The two Stanford students didn’t like each other. In fact, they each considered the other “obnoxious.” However, after several arguments and a bit of time, Larry Page and Sergey Brin found that their differing personalities were complementary as they worked toward a mutual goal: to create a better way to search the Internet.
They began their collaboration in 1996 with a project called, Backrub, which was an investigational tool to see how sites linked back to other pages. Soon, the two realized that enabling people to better discover webpages with additional incoming links from credible sites would be an innovative way to search the ever-growing web.
In 1997, the naming scheme they ultimately landed on was Google. It was a play on the word “googol, ” a mathematical term for the number 1 followed by 100 zeros. It reflected their mission to organize the almost infinite amount of information on the World Wide Web. It also serves as a reminder that they have bigger brains than the rest of us. Use googol in a meaningful sentence, we dare you.
In late 1998, PC Magazine proclaimed that Google “has an uncanny knack for returning extremely relevant results” and placed them within the Top 100 Web Sites for 1998.
In April of 2000, the search company unveiled MentalPlex: the ability for Google to read your mind as you imagine the search results you are looking for. And so it began: Google’s annual foray into April Fool’s Day hoaxes.
Largely through word-of-mouth, the search engine attracted a loyal following in the 2000’s within the growing crowd of Internet users. Many found their simplistic design appealing. By mid-2000, Google had found its way into our everyday lexicon. Google became a verb. It finally gained street cred when Merriam-Webster Collegiate Dictionary and the Oxford English Dictionary denoted it as, “to use the Google search engine to obtain information on the Internet.” It is now commonplace to refer to any web search with the word, Google. As in, “Did you Google it?” It certainly has a better ring to it than their earlier name. Can you imagine asking, “Did you Backrub it?”
Google continued its exploration into the Internet with Gmail, a free, web-based email server; Google Earth, an online satellite image service; and Google Maps, a related mapping service. Eventually they created application, business and presentation software—Google Docs. Then came an operating system—Google Chrome—and the acquisition of a mobile operating system, Android. Their semi-secret research and development facility, Google X, has created Google Glass (love it or hate it, it was an innovation) and is the lab that began the development of Google’s self-driving car. There is little this company hasn’t tried.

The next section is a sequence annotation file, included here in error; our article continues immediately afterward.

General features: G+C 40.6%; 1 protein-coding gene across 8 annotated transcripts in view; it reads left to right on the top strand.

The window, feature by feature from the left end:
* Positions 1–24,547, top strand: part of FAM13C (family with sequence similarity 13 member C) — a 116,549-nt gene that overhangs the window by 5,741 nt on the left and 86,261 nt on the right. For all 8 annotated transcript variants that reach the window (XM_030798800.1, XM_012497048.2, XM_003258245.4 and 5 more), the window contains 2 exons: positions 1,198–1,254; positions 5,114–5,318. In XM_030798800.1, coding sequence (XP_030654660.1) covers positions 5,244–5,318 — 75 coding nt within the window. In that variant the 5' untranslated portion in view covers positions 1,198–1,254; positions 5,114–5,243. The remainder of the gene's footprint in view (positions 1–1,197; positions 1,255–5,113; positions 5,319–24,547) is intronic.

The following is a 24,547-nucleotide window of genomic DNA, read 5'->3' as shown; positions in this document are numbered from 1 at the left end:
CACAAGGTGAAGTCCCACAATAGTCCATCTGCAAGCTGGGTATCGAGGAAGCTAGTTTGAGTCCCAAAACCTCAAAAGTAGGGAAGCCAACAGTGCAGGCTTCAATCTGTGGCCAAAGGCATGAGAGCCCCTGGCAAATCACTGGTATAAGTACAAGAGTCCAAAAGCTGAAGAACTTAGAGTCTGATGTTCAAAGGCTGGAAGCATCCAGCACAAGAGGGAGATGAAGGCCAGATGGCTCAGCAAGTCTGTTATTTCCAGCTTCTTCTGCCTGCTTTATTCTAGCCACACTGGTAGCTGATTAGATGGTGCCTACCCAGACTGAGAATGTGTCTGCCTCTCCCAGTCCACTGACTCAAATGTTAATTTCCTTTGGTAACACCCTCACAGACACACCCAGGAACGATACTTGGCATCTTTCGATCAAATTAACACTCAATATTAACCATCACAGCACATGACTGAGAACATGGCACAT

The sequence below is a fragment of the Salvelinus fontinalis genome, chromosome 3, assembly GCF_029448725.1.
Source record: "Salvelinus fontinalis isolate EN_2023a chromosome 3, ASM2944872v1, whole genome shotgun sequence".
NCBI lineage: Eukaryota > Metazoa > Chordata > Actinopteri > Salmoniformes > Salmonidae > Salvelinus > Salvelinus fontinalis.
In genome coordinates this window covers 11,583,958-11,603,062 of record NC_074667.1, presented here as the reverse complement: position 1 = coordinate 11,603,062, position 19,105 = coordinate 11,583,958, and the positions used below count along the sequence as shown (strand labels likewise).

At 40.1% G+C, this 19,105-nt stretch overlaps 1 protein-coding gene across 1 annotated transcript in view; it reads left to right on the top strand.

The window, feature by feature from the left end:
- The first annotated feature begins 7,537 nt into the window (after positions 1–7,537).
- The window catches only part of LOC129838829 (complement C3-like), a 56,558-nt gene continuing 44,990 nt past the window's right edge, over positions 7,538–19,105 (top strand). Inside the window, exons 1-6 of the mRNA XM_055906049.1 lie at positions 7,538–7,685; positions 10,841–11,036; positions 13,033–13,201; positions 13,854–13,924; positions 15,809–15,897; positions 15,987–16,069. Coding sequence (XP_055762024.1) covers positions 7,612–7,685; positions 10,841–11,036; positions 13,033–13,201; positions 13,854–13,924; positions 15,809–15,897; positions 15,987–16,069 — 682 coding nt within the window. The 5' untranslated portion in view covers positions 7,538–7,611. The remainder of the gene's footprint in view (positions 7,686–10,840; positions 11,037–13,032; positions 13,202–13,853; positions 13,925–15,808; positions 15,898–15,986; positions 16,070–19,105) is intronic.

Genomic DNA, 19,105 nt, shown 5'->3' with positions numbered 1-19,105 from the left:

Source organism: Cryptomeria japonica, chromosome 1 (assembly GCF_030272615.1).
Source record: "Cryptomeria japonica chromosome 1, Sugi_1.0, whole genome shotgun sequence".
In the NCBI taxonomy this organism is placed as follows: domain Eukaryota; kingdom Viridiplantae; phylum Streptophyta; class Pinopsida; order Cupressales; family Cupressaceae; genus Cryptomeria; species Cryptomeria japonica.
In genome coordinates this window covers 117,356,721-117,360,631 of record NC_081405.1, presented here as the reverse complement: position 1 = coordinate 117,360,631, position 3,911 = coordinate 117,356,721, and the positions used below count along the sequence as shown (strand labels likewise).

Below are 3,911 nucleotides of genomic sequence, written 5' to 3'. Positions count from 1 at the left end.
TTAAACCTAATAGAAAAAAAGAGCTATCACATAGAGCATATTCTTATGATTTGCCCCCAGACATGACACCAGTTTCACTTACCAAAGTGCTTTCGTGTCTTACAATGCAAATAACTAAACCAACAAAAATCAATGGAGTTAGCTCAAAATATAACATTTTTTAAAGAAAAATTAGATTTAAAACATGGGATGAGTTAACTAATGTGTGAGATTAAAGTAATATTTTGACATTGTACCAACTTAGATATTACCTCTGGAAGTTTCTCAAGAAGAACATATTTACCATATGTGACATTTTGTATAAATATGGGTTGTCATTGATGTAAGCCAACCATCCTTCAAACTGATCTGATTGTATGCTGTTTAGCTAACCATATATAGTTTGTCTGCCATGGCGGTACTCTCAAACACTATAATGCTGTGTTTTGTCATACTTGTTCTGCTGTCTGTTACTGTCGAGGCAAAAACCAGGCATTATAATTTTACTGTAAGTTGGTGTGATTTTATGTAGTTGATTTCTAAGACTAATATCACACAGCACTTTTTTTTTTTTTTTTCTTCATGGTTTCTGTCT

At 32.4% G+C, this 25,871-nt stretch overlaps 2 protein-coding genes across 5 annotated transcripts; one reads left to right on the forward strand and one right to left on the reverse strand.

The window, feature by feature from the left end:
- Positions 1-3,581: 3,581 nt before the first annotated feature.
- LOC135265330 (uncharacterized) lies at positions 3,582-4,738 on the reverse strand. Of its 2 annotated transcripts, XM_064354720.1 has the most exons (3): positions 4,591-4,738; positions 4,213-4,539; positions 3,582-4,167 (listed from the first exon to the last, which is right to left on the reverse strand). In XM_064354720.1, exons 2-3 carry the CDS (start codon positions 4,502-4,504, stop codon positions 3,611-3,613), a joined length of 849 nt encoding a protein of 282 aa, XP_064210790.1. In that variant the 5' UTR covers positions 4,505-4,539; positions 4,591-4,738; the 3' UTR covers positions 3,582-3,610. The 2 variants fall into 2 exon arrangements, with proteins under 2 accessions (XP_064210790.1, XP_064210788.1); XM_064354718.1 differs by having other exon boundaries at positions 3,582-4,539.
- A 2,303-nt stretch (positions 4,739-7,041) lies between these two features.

Some think Google is spreading itself too thin. In fact, Steve Jobs once said, “You guys are doing too much.” Brin and Page’s opinion on the matter? “We try to invest…in the places where we see a good fit for our company. But that could be many, many bets, and only a few of them need to pay off.”
As of May 2016, Google’s brand value has reached $82.5 billion. It employs over 50, 000 people, is considered #2 on Forbes’ America’s Best Employers list, and controls 65 percent of Search.
Time hasn’t slowed Google’s passion for innovation. Its accomplishments are many, yet Brin and Page are still on the search for the next big thing. Investing in Artificial Intelligence; Brin expects “that someday, we will be able to make machines that can reason, think, and do things better than we can.”
Considering their success, perhaps it’s best to mentally prepare yourselves for the day Google ushers in the robot overlords.
Try It: Google Poetry
Google has remained the advance guard in technological development. Their strategies are so unconventional, they’ve earned the nickname “The Chocolate Factory”— a nod to the quirky and peculiar empire in Roald Dahl’s book, Charlie and the Chocolate Factory. How has the pioneering approach to technology and the web touched the lives of people around the world? What can we learn from their business approach? Create a poem about Google. Or use your creativity (with clever Google queries) and utilize the search engine results to write a poem with!
Thanks to everyone who participate in last week’s poetry prompt. Here is part of a poem from Donna we enjoyed:
Put the paint to rest in a forgotten room
and get up in the morning ahead of the world.
Ask the paint “what now?” and listen quietly
for as long as it takes.
—by Donna Falcone
Photo by Mike Beales. Creative Commons via Flickr.
How to Write a Poem uses images like the buzz, the switch, the wave—from the Billy Collins poem “Introduction to Poetry”—to guide writers into new ways of writing poems. Excellent teaching tool. Anthology and prompts included.
“How to Write a Poem is a classroom must-have.”
—Callie Feyen, English Teacher, Maryland